Archaeologists have excavated the exploded remains of a German V1 "flying bomb" that crashed in a forest near London in 1944.
Near the end of World War II, Germany launched thousands of what it called "retaliation weapons" or flying bombs at London. Here's a look at the buzz bombs and the destruction they wrought.
When Mustafa Şahin first saw photographs of the submerged ancient church under the waves of Turkey's Lake Iznik, he couldn't quite believe what he was seeing.
A 1,600-year-old Christian church covered by the waters of Turkey’s Lake Iznik is giving up some of its secrets to archaeologists.
The Zephyr drone could be used for military reconnaissance and wildfire monitoring, among other activities.
New finds in Ireland show the importance of ancient tombs and circular henges to Neolithic people, hundreds of years before the Egyptian pyramids were built.
A 16th-century shipwreck that may be all that's left of one of the first European voyages to America holds treasures worth millions of dollars.
3D models of intricately carved stone balls, which are considered some of the most enigmatic objects from Europe's late Stone Age, are now online.
The body of a man buried in northern Italy 2,000 years ago shows signs that he died after being nailed to a wooden cross.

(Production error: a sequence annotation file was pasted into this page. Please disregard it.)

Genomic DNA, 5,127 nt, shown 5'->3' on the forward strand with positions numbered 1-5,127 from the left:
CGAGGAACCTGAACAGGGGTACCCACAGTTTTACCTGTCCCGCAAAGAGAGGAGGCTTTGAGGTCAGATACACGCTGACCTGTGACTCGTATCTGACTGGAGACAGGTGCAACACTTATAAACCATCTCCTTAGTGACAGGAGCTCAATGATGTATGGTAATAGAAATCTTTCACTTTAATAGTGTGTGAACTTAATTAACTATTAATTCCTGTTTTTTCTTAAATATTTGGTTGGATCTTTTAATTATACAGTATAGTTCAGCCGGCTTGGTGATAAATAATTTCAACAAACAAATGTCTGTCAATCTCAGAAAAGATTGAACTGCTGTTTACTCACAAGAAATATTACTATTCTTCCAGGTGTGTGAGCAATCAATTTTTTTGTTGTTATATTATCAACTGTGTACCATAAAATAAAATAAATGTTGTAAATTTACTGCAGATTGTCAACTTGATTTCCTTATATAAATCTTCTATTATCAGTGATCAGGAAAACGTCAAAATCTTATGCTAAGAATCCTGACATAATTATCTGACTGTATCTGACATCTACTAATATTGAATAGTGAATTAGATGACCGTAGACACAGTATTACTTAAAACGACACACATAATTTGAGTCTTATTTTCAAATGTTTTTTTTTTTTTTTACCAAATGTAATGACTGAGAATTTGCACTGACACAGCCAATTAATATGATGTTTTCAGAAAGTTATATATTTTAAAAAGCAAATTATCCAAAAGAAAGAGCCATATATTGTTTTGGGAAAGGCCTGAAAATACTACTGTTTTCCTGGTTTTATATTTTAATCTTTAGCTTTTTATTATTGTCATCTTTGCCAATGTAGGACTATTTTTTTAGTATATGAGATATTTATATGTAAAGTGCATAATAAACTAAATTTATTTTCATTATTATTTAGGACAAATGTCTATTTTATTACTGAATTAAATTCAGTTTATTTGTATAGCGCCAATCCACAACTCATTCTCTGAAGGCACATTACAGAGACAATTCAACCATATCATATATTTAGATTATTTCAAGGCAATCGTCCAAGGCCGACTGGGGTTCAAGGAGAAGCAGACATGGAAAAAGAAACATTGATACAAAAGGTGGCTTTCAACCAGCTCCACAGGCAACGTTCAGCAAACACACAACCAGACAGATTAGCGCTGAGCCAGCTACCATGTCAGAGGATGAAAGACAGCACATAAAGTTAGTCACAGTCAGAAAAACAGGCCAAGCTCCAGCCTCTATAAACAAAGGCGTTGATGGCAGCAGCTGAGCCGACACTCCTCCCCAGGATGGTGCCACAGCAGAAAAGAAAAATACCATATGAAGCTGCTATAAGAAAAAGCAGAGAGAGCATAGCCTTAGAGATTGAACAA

Ancient Romans used blood red, bright yellow and stunning white paints to illustrate dire warnings on the wall that separated them from the rebellious tribespeople of Scotland, a new study shows.
Just over a century after the polar explorer's Endurance sank, another scientific expedition will search of the wreck.
In his bid to be the first to cross Antarctica, Sir Ernest Shackleton and his crew set out on the Endurance, only for the ship to be overtaken by ice in the Weddell Sea.
Here's how Viking navigators may have accidentally sailed on to the mainland of North America while looking for Greenland.
The aircraft that crashed in 1969 off the coast of England after being commandeered by a rogue U.S. serviceman who was desperate to fly home.
For the chief of a 17th-century Scottish clan, missing a deadline was nothing to shrug off. Here's why.
The expedition was meant to explore the newly exposed seafloor that had been covered by the Larsen C Ice Shelf for about 120,000 years.
Scientists on their way to investigate a mysterious region of Antarctica’s seafloor, hidden by thick ice for 120,000 years, have run into an obstacle: too much ice.